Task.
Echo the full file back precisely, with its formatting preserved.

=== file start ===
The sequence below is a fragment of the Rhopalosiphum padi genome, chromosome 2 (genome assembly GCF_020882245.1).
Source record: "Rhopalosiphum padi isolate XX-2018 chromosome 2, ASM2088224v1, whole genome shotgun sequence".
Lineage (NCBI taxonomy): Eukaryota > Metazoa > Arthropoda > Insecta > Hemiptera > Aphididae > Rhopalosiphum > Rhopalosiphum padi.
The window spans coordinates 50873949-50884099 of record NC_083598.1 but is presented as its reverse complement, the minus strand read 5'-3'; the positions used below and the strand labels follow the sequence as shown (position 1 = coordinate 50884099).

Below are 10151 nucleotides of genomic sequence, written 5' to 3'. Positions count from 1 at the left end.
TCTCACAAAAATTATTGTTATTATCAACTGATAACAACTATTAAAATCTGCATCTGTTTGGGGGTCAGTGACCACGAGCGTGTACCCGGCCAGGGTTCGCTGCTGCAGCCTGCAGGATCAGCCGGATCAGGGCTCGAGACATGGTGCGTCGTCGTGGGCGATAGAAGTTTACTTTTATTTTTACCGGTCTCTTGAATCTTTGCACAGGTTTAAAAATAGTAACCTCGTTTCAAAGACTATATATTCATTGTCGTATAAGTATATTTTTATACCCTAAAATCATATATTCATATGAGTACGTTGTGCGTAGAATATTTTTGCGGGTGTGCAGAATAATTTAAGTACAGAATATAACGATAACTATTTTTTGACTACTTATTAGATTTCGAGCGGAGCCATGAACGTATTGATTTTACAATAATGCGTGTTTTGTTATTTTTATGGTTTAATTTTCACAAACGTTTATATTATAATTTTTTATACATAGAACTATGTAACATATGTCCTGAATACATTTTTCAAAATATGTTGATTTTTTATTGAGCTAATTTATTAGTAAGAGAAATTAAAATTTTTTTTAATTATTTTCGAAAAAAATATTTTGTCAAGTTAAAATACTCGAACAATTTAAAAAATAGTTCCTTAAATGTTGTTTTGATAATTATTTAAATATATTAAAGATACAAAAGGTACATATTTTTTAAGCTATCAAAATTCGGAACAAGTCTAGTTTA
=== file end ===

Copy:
The sequence below is a fragment of the Rhopalosiphum padi genome, chromosome 2 (genome assembly GCF_020882245.1).
Source record: "Rhopalosiphum padi isolate XX-2018 chromosome 2, ASM2088224v1, whole genome shotgun sequence".
Lineage (NCBI taxonomy): Eukaryota > Metazoa > Arthropoda > Insecta > Hemiptera > Aphididae > Rhopalosiphum > Rhopalosiphum padi.
The window spans coordinates 50873949-50884099 of record NC_083598.1 but is presented as its reverse complement, the minus strand read 5'-3'; the positions used below and the strand labels follow the sequence as shown (position 1 = coordinate 50884099).

Below are 10151 nucleotides of genomic sequence, written 5' to 3'. Positions count from 1 at the left end.
TCTCACAAAAATTATTGTTATTATCAACTGATAACAACTATTAAAATCTGCATCTGTTTGGGGGTCAGTGACCACGAGCGTGTACCCGGCCAGGGTTCGCTGCTGCAGCCTGCAGGATCAGCCGGATCAGGGCTCGAGACATGGTGCGTCGTCGTGGGCGATAGAAGTTTACTTTTATTTTTACCGGTCTCTTGAATCTTTGCACAGGTTTAAAAATAGTAACCTCGTTTCAAAGACTATATATTCATTGTCGTATAAGTATATTTTTATACCCTAAAATCATATATTCATATGAGTACGTTGTGCGTAGAATATTTTTGCGGGTGTGCAGAATAATTTAAGTACAGAATATAACGATAACTATTTTTTGACTACTTATTAGATTTCGAGCGGAGCCATGAACGTATTGATTTTACAATAATGCGTGTTTTGTTATTTTTATGGTTTAATTTTCACAAACGTTTATATTATAATTTTTTATACATAGAACTATGTAACATATGTCCTGAATACATTTTTCAAAATATGTTGATTTTTTATTGAGCTAATTTATTAGTAAGAGAAATTAAAATTTTTTTTAATTATTTTCGAAAAAAATATTTTGTCAAGTTAAAATACTCGAACAATTTAAAAAATAGTTCCTTAAATGTTGTTTTGATAATTATTTAAATATATTAAAGATACAAAAGGTACATATTTTTTAAGCTATCAAAATTCGGAACAAGTCTAGTTTA